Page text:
DoH quest to fill top HR job was a missed opportunity

I read with interest your ‘HR’s top job?’ front-page news story about the Department of Health’s (DoH) search for a new workforce director (Personnel Today, 25 April).

Out of curiosity – and, I should hasten to add, with absolutely no intention of applying – I requested an application pack for the post that Andrew Foster has just vacated. This has been a fascinating experience, and some observations I’d like to make are as follows:

  • The vacancy was advertised in the Sunday Times (9 April), and I’m not aware that it was advertised in the HR trade press. I notice that no search or selection work was commissioned for the role – surprising given the unique challenge it affords. The ad itself was a small and relatively low-key affair. Is this really how to promote one of the top HR jobs in the public sector?
  • When requesting an information pack for the post, I was advised that it was not ready. I waited to hear something, then had to follow this up – only to receive the information on 24 April, being advised that the closing date had now been extended to 5 May, and thanking me for my patience.
  • Reading through the information provided (a five-page Word document), the candidate requirements are couched in such a way that it is difficult to determine how they would objectively shortlist interested parties: “Your career to date will have demonstrated extensive HR management, chief executive or HR director experience within a major organisation, with the ability to forge key alliances through influencing, networking and diplomacy skills. Used to operating at a senior level within complex environments, you will understand how organisations deliver improved performance, and be able to demonstrate this through diverse personal experience. You will have exceptional leadership skills – embracing change, and the ability to provide clear direction and motivation to others.”
  • The fact the role does not require a Chartered Institute of Personnel and Development (CIPD) qualification somewhat flies in the face of the Professional Skills for Government agenda and the wish to professionalise HR in the Civil Service. While CIPD qualifications and their essential status is another debate, I was disappointed by the lack of any real person specification for the role that outlined what the “extensive HR management” experience was.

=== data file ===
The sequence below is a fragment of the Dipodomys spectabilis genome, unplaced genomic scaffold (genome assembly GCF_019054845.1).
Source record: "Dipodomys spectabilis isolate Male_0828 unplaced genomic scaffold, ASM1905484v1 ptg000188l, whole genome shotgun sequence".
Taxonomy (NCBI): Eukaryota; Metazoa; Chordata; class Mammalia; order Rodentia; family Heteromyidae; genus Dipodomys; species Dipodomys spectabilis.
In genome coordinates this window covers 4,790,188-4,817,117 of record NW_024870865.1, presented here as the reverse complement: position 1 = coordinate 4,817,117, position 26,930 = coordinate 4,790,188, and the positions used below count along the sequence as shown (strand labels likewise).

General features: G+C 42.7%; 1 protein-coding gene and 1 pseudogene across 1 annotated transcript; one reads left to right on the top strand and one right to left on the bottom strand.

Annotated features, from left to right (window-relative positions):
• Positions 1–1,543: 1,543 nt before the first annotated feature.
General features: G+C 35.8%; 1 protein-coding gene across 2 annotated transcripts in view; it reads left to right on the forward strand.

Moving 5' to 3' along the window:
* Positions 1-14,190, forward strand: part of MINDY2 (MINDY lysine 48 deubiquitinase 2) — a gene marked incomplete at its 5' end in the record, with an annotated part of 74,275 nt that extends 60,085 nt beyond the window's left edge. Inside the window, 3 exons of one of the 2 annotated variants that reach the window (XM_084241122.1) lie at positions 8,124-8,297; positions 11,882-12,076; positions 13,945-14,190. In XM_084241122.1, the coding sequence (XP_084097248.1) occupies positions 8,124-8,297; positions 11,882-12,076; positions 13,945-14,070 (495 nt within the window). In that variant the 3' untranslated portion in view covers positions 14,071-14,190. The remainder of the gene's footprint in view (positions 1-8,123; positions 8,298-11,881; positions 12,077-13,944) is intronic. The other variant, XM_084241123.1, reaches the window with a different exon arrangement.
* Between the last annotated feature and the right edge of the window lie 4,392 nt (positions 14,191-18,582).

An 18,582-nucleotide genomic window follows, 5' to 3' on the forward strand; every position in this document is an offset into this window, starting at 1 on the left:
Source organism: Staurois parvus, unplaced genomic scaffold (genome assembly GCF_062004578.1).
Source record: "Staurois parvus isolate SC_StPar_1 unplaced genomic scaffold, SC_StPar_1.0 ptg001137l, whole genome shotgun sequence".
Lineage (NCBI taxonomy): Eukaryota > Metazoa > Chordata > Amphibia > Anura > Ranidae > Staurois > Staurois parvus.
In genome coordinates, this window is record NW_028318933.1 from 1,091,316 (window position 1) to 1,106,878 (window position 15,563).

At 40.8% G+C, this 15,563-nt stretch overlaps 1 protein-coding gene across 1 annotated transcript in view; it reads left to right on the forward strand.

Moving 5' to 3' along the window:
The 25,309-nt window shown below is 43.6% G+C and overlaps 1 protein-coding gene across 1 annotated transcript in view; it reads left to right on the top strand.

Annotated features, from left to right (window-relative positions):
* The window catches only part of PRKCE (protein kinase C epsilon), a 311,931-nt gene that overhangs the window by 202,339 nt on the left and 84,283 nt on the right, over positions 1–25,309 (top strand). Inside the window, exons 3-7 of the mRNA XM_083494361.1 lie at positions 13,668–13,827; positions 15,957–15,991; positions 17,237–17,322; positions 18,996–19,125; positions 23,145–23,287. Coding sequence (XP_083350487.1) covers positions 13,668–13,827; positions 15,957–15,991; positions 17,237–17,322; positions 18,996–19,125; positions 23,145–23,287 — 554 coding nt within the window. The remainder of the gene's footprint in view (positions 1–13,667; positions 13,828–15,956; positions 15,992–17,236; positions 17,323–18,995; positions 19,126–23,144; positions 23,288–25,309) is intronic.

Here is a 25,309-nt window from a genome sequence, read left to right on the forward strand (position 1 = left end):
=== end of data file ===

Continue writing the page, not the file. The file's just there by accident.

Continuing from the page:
• I agree that salary would not be the main reason for candi-dates to apply – or at least not in isolation. Once again, we have the usual problem: although the post is a DoH management board position, reporting to the chief executive of the NHS, the relative value and worth of the role is significantly lower than other roles on the board. In fact, it would appear to offer a salary that is only comparable to a directorship in some of the larger local authorities.

So, if the DoH is serious about attracting a world-class HR professional to lead the largest public sector workforce in Europe, shouldn’t it at least have embarked on a world-class process, with the supporting advertising, candidate information and selection process?

This little insight into the senior Civil Service recruitment process made me think that this was a perfect example of how not to keep a candidate ‘warm and interested’, and how not to use your employer brand – which in the case of the NHS is usually strong.

It also begs the question of whether it should adopt a formalised approach to succession planning, rather than wasting time and public money on ads and bizarre recruitment approaches.

In my view, this approach devalues HR in the public sector, and really is a rather good example of the Civil Service at its best. Sir Humphrey lives and breathes.

Stephen Moir
Director of HR, Cambridgeshire County Council

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